*w-s- “water”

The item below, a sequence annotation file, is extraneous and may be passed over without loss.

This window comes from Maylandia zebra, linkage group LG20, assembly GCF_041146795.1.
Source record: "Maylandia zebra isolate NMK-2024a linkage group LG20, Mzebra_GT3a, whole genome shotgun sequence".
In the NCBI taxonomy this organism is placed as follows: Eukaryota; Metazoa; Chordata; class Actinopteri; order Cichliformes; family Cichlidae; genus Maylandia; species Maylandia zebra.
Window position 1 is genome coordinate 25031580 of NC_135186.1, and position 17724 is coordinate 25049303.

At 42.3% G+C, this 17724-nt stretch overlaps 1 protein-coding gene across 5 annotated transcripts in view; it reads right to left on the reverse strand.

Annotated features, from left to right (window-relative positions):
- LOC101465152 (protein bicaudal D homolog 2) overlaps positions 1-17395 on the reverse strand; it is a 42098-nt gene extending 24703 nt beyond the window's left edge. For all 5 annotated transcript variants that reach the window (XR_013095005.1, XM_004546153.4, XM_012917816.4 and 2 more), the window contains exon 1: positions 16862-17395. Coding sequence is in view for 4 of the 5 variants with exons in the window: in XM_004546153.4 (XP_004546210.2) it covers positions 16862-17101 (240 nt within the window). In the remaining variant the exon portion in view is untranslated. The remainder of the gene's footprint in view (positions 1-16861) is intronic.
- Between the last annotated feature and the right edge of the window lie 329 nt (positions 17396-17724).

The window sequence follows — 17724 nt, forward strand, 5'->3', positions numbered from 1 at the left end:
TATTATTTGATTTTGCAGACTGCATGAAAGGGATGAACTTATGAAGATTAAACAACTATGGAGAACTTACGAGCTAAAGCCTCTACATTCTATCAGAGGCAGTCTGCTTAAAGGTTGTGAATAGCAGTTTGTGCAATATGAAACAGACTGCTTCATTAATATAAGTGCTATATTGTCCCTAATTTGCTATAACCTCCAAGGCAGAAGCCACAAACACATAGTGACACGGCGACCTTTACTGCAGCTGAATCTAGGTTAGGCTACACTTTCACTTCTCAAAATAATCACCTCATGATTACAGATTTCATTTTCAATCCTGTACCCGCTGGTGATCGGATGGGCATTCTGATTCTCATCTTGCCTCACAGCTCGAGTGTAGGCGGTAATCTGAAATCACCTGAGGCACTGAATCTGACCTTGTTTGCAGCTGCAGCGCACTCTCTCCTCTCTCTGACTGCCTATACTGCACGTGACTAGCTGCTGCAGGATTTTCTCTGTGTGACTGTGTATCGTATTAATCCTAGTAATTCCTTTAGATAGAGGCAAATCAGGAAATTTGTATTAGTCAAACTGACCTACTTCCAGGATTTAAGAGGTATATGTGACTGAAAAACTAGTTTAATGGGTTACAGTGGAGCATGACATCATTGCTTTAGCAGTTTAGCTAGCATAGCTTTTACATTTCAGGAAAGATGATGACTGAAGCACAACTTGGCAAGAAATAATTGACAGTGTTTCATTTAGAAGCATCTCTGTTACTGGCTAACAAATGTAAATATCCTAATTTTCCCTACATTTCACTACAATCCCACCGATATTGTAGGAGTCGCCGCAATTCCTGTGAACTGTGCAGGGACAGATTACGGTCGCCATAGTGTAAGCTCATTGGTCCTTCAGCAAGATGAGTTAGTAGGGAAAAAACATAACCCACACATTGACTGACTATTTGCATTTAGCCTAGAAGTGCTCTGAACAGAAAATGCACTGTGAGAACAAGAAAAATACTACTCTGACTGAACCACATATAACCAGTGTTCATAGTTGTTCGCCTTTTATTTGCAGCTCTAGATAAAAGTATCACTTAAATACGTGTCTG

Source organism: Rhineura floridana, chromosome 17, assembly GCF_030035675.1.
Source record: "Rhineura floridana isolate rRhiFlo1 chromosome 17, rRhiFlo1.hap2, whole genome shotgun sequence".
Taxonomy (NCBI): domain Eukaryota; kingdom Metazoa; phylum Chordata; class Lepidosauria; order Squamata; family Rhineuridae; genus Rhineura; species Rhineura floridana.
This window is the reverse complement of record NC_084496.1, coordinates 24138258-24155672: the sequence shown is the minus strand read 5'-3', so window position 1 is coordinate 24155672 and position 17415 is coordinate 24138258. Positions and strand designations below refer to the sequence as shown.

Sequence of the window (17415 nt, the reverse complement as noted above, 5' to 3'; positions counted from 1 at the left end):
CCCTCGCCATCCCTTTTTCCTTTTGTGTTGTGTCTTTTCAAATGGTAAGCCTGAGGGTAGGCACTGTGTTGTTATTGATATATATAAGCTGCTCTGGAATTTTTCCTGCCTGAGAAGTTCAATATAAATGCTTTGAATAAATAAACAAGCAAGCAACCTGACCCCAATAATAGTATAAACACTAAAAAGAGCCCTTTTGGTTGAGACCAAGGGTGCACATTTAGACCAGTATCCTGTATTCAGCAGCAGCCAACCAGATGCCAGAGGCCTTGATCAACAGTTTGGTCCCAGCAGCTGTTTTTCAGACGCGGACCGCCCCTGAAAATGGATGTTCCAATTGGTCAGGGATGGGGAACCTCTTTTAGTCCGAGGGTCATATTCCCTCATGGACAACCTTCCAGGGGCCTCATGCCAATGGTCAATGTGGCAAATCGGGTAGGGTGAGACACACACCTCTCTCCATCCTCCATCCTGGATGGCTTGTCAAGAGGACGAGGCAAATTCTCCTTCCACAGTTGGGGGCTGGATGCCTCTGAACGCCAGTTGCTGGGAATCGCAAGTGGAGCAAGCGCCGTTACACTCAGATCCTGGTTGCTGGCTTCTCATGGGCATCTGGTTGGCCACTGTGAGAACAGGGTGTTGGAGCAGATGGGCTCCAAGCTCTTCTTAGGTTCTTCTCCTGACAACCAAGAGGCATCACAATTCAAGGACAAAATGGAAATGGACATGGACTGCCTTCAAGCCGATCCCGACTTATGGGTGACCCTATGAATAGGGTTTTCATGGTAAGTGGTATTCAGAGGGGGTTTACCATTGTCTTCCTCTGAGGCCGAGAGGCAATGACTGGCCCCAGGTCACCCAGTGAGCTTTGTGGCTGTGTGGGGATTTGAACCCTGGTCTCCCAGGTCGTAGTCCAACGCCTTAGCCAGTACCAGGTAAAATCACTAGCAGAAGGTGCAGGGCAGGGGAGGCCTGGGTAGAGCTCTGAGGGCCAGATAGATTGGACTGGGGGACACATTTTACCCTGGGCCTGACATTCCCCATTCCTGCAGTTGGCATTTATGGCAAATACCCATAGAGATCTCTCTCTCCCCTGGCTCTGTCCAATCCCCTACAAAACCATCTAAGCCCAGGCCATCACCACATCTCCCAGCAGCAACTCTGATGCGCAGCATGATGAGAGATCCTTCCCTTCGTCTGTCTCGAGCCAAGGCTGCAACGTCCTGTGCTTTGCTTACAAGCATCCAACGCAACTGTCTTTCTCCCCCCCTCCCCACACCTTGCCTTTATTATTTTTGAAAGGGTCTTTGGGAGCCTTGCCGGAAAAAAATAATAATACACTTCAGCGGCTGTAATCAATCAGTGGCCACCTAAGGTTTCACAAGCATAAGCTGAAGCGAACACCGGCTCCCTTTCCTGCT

PMA vasu “water, salt” Sanskrit, also vasuka “sea-salt” EIEC *H1wes- “moist, especially of the ground or plants” vestikatu “to offer libation” Umbrian wo:s “juice, broth” Old English waas “layer of mist of fine drops” New Dutch wasal “moist ground” Old High German vasa “forest with wet ground and blue clay” Latvian ievasa “moisture, tree sap” Latvian va:s “trouble, difficulty” (< “caused by bad weather”) Old Norse EWBS: bas.a “mud, dirt”, fig. “unclean(li)ness” Basque “wild, raw, untamed, uncultured” Basque “deserted, remote area, wilderness” Basque “unbridled, wild” Basque “bizarre, extravagant, highly strung, ridiculous, false” Basque bas.o (obs.) “forest, mountains” Basque vasum > “bowl, plate, vase” Latin vaso > id. Spanish, Portuguese bas.o id. Basque bas^a “precipice, abyss” Basque “wild, uncultivated” Basque bassus > “fat” Latin bas, -se “low, deep, situated below” French, Provencal bajo id. Spanish baixo id. Portuguese, Catalan > bas^o adj. “low, deep, mean, despicable” Basque n. “deep, bottom” Basque EP: *was- “wild, waste(adj.)” Proto-Vasconic basa “wild, waste(adj.)” Basque baso “woods” Basque *wa:stV- fás “empty, waste (adj.)” Old Irish fásach “desert, wilderness” Old Irish va:stus “empty. unoccupied, waste, desert, devastated” Latin va:sta:re “to make empty, lay waste” Latin *was-n-os > va:nus “empty, thinned-out, vain” Latin vascus “empty, void, deserted, unccupied” Latin *wasto Romance gast Provencal gasto Portuguese guasto Italian wast, g(u)ast Old Northern French loan waste English *wa:sti- pre-Germanic *wo:sti- pre-WestGermanic we:ste “empty, unoccupied, waste” Old English wo:sti id. Old Saxon wuosti id. Old High German wüst id. German we:sten “desert(noun)” Old English wo:stunnia id. Old Saxon wuostinna id. Old High German wuosti id. Old High German Wüste id. German HB: baso “woods” Basque It seems likely that baso, now “woods”, formerly meant “wilderness” NO *vase “swamp” Old Swedish waso “swamp” Old High German DEEDO: võsa “shrubbery” Estonian NSO: vase 2) “sheaf, esp. in heraldry” Swedish “bundle of rods” et sim. Swedish vase 3), vasker colloq. & dial. “miserable person, wimp” Swedish vask 1), vasker, colloq. “little boy”, (derog.) “brat” Swedish vass 1), vassbank, vassbunke, vassbänk “reed, Phragmites communis” Swedish “largish area of reed growth” Swedish 3) Scirpus lacustris Butomus umbellatus Swedish 4) less comm. “area of reed growth” Swedish 5) fig. in i vassen colloq., emphatic expr. “incredibly much” Swedish vassarv Stelaria media the first member of the compound is not = reed but = vass- “water” vassfång (uncommon) “reed harvest” Swedish vassla “whey” Swedish vatten Compounds have vatten-, occ. (esp. colloq. of everyday objects and concepts) alternating with vatt-. The ancient form vattu- can in some cases alternate with vatten, but is obligotory in some words. Note also vassarv MDD: wase “humidity, humid lowlying land” Middle Dutch wâse id. Old English weaze “mud” Frisian waas id. Sothern Dutch related to Wiese “meadow” German ODS: I. vas n., see vaas II vas (prob. same word as vas(s) “reed” Old Swedish vass id. Swedish in sense 2 possibly mixed up with II vase, cf. III vase) 1) +“reed” 2) “small branch, twig et sim. or bundle of rods, twigs, small branches et sim. (used for fuel)” = kvas Danish dial. II vase (dial. vaase (vose), in some senses) vajse et sim. in sense 2.1 vas(s)e, vaase, vajse Middle Danish vase, wasæ Old Danish vase Swedish, Norwegian wase Middle Low German cf. vasa, “do something sloppily” Swedish dial. id. Norwegian dial. våsa “wind, wrap up sloppily” Norwegian dial. vasast “entangle oneself (in smt.)” Old Norse perhaps related to (the root of) vod cf. III. vaase, III vase) 1) of smt. made by plaiting, twining, bundling (of long narrow objects) Danish 1.1) (obs.) “tied-up bundle of thin rods; fascine” Danish 1.2) (esp. marit.) “bundle, mass of threads (twist et sim.)” Danish 1.3) (dial.) “twined band of straw, espec. for tying around a sheaf” 2) what is formed by such bundles (1.1) Danish 2.1) “(cf. engvase) road, built over a body of water (e.g. a bog) or a swampy, humid terrain by filling it up with bundles of rods, branches, earth et sim. or (cf. Stenvase; in further uses) by using commonly used road-building materials (large stones et sim.)” Danish in further uses, of humid, swampy stretches of terrain or of place in body of water, where the water is shallow (so that one can wade, drive etc. through the water) Danish 2.2 (dial.) “layer af branches (rods) or pebbles, which is laid under the soil surface to divert the water” 3) (dial. fish.) tool for catching shrimp 4) (prob. from sense 1 (of something twined et sim.); fish.) in the phrase i vase “entangled in/with smt., in disarray” Danish III vase v. (also vaase (vose) in sense 2). (to II Vase (and II Vas)) 1) (cf. II Vas og II Vase 1.3; dial. partialy obs.) w.r.t. outer wall in half-timbered houses: “cover with reeds, rods et sim.” Danish 2) (cf. II. Vase 1.1; dial.) “place bundles of rods, straw, rods or (in further uses) stones, earth, et sim. as foundation for a road (through a swampy terrain or a body of water) by means of bundles of rods etc” also (with the place as obj.): “cover with bundles of rods (II.1.1) etc, so that one can walk or drive over it” Danish 3) (to II vase 1.2 the end, marit.) “grease with a rag etc. dipped in fat” 4) (to II vase 1.4, marit.) “place a strap around smt.” Danish vase-told (obs.) toll paid for the use of ford or ferry Danish II +vaske “talk, gossip” Danish waskæ Old Danish from waschen Middle Low German cf bagvaske “slander” Danish vaas (not outside of dial. and colloq. va:s). “speech without meaning, sense or coherence” “meaningless, foolish speech” “nonsense” “lunatic talk” Danish to II vaase vås id. Norwegian vas id. Norwegian dial. I vaase, see II vase II vaase (now hardly used: vase), vb. cf. vaas, vaaseri. våse Norwegian may correspond to hvase Danish onomatopoeic like the related waschen “chatter” German, Middle Low German (borrowed in ænyd., se II. vaske; jf. bagvaske), but perhaps rather same word as III. vaase (w.r.t. semantic development cf. vrøvle); “talk meaningless”, silly or vacuous talk”, “talk nonsense”, “talk incoherently” Danish derog. “chatter” voose “loiter, walk aimlessly” Obs. Danish vasa “walk aimlessly” Swedish dial. vasa id. Icelandic there is further a possibility for (partial) connection with +vaase “stampede” Danish III vaase v. (also vase. see below) “be disorderly or lavish with smt.” “pick and choose” “be gluttonous” Danish vase “handle in a disorderly fashion, mess with smt(?)” Obs. Danish vasa “perform smt. sloppily” Swedish dial våsa “vasa, roll up/wrap up/fold smt. sloppily” Norwegian dial. vasast “mess with, interfere into” Old Norse related to II. vase; jf. II vaase; dial.) IV vaase, v. see vase EOND: vasdrag “water course” Norwegian is *vazdrag Old Norse where vaz is gen. of vatn “water” in the same fashion vassarv, vasvelling etc Norwegian vase II “bundle of rods” prob. from fascines across a swamp Danish vaase, vase “band of straw” Danish dial. vase “fascine, sheaf of straw, bundle of rods placed in the water to lure fish, heap” Swedish wase “straw wreath” Middle Low German wase “straw wreath” English dial. Further vasa “confuse, mix up, talk nonsense” Norwegian colloq. vasa “heap together” Swedish dial. The Gmc. root *was seems to have meant “twine, tie” vasse “wade” Norwegian is *vaDsa, a derivation of vaDa; cf. gnisse = gnide “rub” Norwegian vassen (Norwegian = watery) seems to require *wataz Proto-Germanic corresponding to húdos = húdor Greek Further vessa “draw water” Norwegian dial. perhaps also vass “phragmites, reeds” Swedish equivalent is vaslen “whey” Norwegian dial. for *vatlen: cf. valle. drekka “draw fluid” Old Norse > vatsdrukken Norwegian colloq. > vastrukken “which has drunk humidity” Norwegian DSDE: oos, woos “plant sap or concoction” Old Danish os id. Danish dial oos id. Old Swedish wo:s “foam of smt. boiling, sap” Middle Low German wo:s “humidity, sap” Old English ooze English ablaut variant wase “humid earth, swampy ground” Middle Low German TP: *wos- > Larousse: guit “good-for-nothing” Middle Dutch + -eux, -euse adj. suffix French > gueux, -euse “person reduced to begging for survival (because of age), very poor person” French “reprehensible, evil being” French gueuse “bad woman” gueux “flower pot with holes” French TP: loan > NEW: geus “beggar” Dutch watergeus “sea-beggar” Dutch waas “haze, mist; fuzz (of peach etc)” Dutch wazig “hazy, foggy” Dutch Wastijn: Plaatsnaam Wastine, op meerdere plaatsen: woeste onbebouwde grond. Op basis van Oudfrans watine, guastine, een contaminatie van de Oudnederlandse vorm van woestijn en Latijn vastus 'eenzaam, verlaten', Oudfrans wast 'woest, onbebouwd'. Naamsvermeldingen: Philippus del Wastine 1221; Jehan dele Wastine, Kortrijk 1285; Pierre del Wastine, Ieper 1388; Joes van der Wastine, Geluwe 1398. vandeWoestijne: Woestijn stamt af van Germaans wost-innjo, een afleiding van de voorloper van ons adjectief woest, dat op dezelfde Indo-europese grondvorm teruggaat als het Latijnse vastus 'eenzaam, verlaten, woest'. De klemtoon in het woord is ongewoon, conform de Germaanse beginaccentuering had de Nederlandse vorm 'woesten' moeten luiden, zoals de West-Vlaamse gemeentenaam Woesten. Dat het achtervoegsel het accent aan zich heeft getrokken, komt doordat woestijn beïnvloed is door zijn Picardische zustervorm wastina. Het is dan ook geen toeval dat de toponymische verspreiding van woestijn nagenoeg beperkt blijft tot het gebied dat het meest aan Picardische taalinvloeden bloot stond, namelijk westelijk Vlaanderen. Daar ook vinden we een dichte concentratie van de familienamen Woestijn, Wostijn, Van de(r) Woestijne, waarnaast ook de typisch zuidwestelijke wisselvormen Van de(r) Ostijne en Van de Rostijne. Het type ostijn, in oudere bronnen ook als hostijn gespeld, met hypercorrecte h, beantwoordt aan een oude West-Vlaamse regelmatigheid, namelijk wegval van w aan het woordbegin vóór een geronde achterklinker; nu nog hoor je in het (westelijke) West-Vlaams oord i.p.v. woord, oensdag i.p.v. woensdag, oelen i.p.v. woelen, enz. In de verbinding van de w-loze vorm met het verbogen lidwoord 'der' werd de syllabegrens verlegd, en de naam geherinterpreteerd als Van de Rostijne. (...) Sommige toponymisten denken dat woestijn bij uitstek terrein aanduidde dat door de een of andere menselijke ingreep, zoals roofbouw op het oorspronkelijke bos of ontginning van veenlagen op geringe diepte, gedegenereerd was tot waardeloos heideland. De toponymie leert evenwel dat zulke woestenijen evengoed, en zelfs vaker, 'veld'-namen dragen. Misschien lag het onderscheid hierin, dat veld en woestijn een verschillende visie op één en dezelfde topografische werkelijkheid tot uitdrukking brachten. Mogelijk was veld vooral verbonden met het landschappelijke begrip 'al het onontgonnen land buiten de nederzettingen', terwijl met woestijn directer naar de minderwaardige hoedanigheid van de bodem werd verwezen [Devos-2001, p 27]. DEEDO: vaen, -u “hostility, enmity” Estonian vae/ne, -se “poor” Estonian vaen-la/ne, -se “enemy” Estonian vaeseke, -se “poor person” Estonian vaes-laps, -e “orphan” Estonian SBCHP: *upo-sth2-o- Proto-IndoEuropean > [TP: ?] *wosto- Proto-Celtic > gwas “servant, boy” Middle Welsh gwas “servant” Welsh guas “lad” Middle Cornish gwaz “man, husband, servant” Breton foss “servant” Old Irish guos “obligations” Old Breton gosod “edict, ordinance” Welsh gwasog “servant” Welsh gossock id. Galloway English Gospatrick surname < Cumbrian ? Guoscadoc surname Old Breton Vasso-rix name Gaulish Dago-vassa name Gaulish Vasso-galatae name Gaulish vassus “vassal” Gaulish?/British? > Medieval Latin DLG: uassos “servant” Medieval Latin uassalus “vassal” Medieval Latin *uassellitus > valet “young nobleman in the service of a lord” > “valet” French Uassilus, Uasso, Uassia, names of persons Vasio > Vaison (Vaucluse) name of town Uasates, (Bazas, Gironde) Aquitanian people from uo- : Uossilus, Uossius, Uossatius, Uossaticus names of persons SDO: guasa f “sluggishnes, dullness” Spanish “fun, joke” Spanish gausse “joke” French gaudere “enjoy oneself” Latin guasa, guaza “very small fly living in humid and shadowy places” Spanish guaso m “farmer from Chile, gaucho” adj am. “peasant-like, gaucho-like, clumsy” huaso do. Chilean Spanish guastar va. old “waste away” vastare “destroy” Latin TP: Latin v- > Spanish gu- is irregular; must be Germanic(?) *wast- DUE: guasa colloq. of uncertain origin; may be a backformation from “guasanga” and that word come from a cross between the Indigenous American guazábara “vanguard” with bullanga “trouble”. “irony with the purpose of bringing a message across” “clumsiness together with disagreeable personal qualities” Spanish estar de guasa colloq. “want to joke, not want speak of or take the subject of conversation seriously” Spanish guasón, -a colloq. “person inclined to joke about persons or things” Spanish guaso, -a n. “peasant” Spanish of Chile adj. “clumsy” Spanish of Argentina, Chile, Ecuador NDLI: aquàtio “taking water” Latin > guazzo “a quantity of water or other liquid spilled on the ground, the table vel sim.” Italian more properly guado TDNO: Wasen m. “turf; fascine” German Wasenknecht “knacker's helper” German Wasenmeister “knacker” German DA: ooze > prob. woozy “befuddled or intoxicated” American English “fuzzy” American English WORDS: vas, vasis, f. “vessel, dish; vase” Latin vesicula “little bladder” Latin PMA waha- “sea, ocean” Tonga, Fiji wasa- “sea” Samoa wasa-wasa “open sea” Fiji waher “water” Indonesia wahig “water” Manobo basa- “wet” Philippines basah- “wet” Indonesia pesak- “wet” Pagu i pehua- “wet” Madole da pisa- “wet” Galela pwasa- “wet” Kelologeia pwasa-pwasa- “wet” Molima Back